Wednesday, October 14, 2009

Fox whines that White House 'attacks' confuse news with opinion -- in a 'news story' that gives only one side.

Fox News are playing the victim card for all it is worth, implying that Obama refusing to talk to them, based on the fact that they are simply the broadcasting wing of the Republican party, is somehow the same as Nixon's "enemies list".

They also imply that the Obama administration are confusing the work of some of their most conservative commentators with the overall tone of the channel. It's quite simply a load of utter bollocks:

If you watch Fox's daytime "news" programs -- from Fox & Friends to Happening Now to Special Report with Bret Baier (where this report aired) -- you'll find that, while they lack the viciousness of the "opinion" programs, they nonetheless are heavily slanted with an anti-administration bias. "Reporters" like Carl Cameron and James Rosen constantly bring on Republican spokespeople and reliably transmit GOP talking points as though they represent fact (when in reality they usually have an estranged relationship with the truth). Anchors like Gretchen Carlson and Trace Gallagher regularly comment on the news they're reporting with an unmistakable right-wing slant.

A classic case, in fact, is this very "news" story that ran both on Baier's segment and earlier on Happening Now: It is wholly a defensive piece of propaganda that reliably gives the Fox News line -- comparing Obama's recognition of cold reality with Richard Nixon's paranoid "enemies list" -- with no attempt whatsoever to explain the White House's point of view.

If you wanted to see why the White House might confuse Fox's "news" programming with its "opinion" shows, one need look no further than this "news report" itself. Speaking of "self-serving."

Of course, there is a mountain of such examples already plunked in the middle of our national discourse. The most notorious recent such case was Fox's ardent promotion of the anti-Obama Tea Parties, beginning back in April and continuing through the "Tea Party Express, which produced such "news" segments as the one where Griff Jenkins was openly cheerleading the tea parties, and a Fox producer was caught working up the crowd to cheer. Then, of course, there was the whole 9-12 event, which Fox not only avidly promoted (it was, after all, wholly the creation of Fox's Glenn Beck) but actually attacked other networks for ostensibly failing to cover it as avidly as they did.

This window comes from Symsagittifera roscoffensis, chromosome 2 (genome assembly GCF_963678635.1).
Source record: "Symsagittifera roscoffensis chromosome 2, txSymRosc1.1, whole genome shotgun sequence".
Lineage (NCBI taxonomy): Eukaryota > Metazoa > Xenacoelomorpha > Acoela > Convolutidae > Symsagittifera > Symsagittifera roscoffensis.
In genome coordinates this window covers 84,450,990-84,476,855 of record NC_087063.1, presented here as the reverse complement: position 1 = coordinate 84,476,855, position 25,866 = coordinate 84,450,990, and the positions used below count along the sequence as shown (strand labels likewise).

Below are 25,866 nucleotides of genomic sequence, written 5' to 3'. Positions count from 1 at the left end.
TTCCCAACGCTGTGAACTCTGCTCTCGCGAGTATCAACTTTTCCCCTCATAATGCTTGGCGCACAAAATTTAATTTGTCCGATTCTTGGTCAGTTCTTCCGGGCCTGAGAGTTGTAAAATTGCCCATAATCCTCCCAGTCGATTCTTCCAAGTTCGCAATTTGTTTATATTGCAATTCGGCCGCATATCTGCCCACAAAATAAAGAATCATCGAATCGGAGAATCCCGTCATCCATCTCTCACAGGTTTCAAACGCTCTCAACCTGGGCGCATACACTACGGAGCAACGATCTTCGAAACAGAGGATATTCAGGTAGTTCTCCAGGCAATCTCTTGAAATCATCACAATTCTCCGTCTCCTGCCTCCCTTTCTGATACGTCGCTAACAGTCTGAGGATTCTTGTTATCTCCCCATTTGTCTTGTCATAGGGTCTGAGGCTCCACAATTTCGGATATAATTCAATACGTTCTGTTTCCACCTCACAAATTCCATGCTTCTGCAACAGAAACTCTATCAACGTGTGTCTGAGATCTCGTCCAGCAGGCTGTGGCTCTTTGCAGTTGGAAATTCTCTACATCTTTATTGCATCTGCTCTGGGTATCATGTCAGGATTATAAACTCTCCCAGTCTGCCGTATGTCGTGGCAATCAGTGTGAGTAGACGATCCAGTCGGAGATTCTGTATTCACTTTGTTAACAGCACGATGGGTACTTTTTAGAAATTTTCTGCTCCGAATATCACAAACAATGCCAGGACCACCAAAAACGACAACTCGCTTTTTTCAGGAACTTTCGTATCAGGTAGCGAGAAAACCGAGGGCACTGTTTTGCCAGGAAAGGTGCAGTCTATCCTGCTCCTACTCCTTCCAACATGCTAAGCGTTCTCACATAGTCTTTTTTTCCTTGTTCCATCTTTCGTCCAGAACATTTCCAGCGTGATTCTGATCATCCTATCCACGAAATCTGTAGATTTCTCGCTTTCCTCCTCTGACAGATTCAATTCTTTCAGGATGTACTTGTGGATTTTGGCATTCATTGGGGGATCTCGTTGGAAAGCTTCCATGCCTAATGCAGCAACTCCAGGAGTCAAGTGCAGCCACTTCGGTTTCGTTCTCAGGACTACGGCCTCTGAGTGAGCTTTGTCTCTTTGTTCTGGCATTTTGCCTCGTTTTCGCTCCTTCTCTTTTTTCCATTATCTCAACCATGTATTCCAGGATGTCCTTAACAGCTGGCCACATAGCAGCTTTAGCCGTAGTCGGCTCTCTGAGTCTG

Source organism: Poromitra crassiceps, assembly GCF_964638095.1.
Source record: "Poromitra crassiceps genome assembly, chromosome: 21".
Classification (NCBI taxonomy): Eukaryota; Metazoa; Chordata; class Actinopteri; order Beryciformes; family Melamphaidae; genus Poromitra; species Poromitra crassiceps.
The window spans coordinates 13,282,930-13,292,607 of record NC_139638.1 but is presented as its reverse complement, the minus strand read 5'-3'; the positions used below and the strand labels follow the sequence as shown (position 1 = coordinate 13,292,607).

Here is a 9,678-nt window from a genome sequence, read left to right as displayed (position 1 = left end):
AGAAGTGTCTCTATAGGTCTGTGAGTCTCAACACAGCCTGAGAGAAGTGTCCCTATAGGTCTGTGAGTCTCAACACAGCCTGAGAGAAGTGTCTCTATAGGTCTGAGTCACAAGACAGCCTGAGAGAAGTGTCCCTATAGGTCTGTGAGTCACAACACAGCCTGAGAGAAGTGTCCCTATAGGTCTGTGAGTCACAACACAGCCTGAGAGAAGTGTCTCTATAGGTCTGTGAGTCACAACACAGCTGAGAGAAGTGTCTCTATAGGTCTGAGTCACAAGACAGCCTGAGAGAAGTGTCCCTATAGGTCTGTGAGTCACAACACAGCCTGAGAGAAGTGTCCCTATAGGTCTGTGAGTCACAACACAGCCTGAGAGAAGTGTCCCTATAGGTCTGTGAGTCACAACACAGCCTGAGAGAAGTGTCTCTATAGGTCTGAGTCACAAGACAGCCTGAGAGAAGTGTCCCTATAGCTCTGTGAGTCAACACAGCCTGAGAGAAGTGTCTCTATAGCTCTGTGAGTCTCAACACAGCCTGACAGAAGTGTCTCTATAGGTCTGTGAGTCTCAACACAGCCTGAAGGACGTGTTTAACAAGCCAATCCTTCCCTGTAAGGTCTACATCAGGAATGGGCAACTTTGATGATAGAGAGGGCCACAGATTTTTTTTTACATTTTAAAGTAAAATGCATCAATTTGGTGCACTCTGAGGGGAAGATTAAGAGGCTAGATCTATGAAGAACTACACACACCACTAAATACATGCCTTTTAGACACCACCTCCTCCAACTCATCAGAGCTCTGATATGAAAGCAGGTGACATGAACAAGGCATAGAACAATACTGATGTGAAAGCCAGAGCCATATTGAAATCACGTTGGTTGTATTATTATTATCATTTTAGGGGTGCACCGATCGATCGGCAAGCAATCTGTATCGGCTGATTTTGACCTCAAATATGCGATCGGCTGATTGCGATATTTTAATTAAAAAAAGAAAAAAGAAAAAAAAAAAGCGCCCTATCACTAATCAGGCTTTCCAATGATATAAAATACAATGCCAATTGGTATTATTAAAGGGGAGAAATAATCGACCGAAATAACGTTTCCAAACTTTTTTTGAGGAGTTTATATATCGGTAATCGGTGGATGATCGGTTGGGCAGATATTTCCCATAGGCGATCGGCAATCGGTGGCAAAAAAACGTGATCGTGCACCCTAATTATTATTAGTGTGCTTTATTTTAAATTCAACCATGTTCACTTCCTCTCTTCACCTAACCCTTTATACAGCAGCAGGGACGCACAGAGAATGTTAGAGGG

Indeed, this very report is typical of the way in which Fox News operates. For example, when they state that some commentators on their channel sometimes criticise Obama harshly, they use a clip of Glenn Beck saying:
Beck: The Obama's... they are doing all they can to bring the Olympic gold to their beloved Chicago and their friends.
Is that comment even remotely indicative of the bile which this man normally spews? I mean, it's not even awfully offensive. It's perfectly reasonable for a president to want to bring the Olympics to his own country. Why didn't they allow Beck to elaborate on why he thought Obama was doing this? I mean, why wasn't Beck shown telling us that Obama was doing this to enrich his buddies and that the fact that this was "a done deal" was "the biggest story in American history".

Indeed, why not show him calling Obama a fascist, a socialist, or - as in his most famous quote - a racist?

Fox have shown none of the comments which would lead any reasonable person to conclude that this channel - or even the commentators on it - are anti-Obama.

"We Report, You Decide"?

Oh, no. As always, Fox have decided and that very much influences they way in which any story is reported.

Hat tip to Crooks and Liars.

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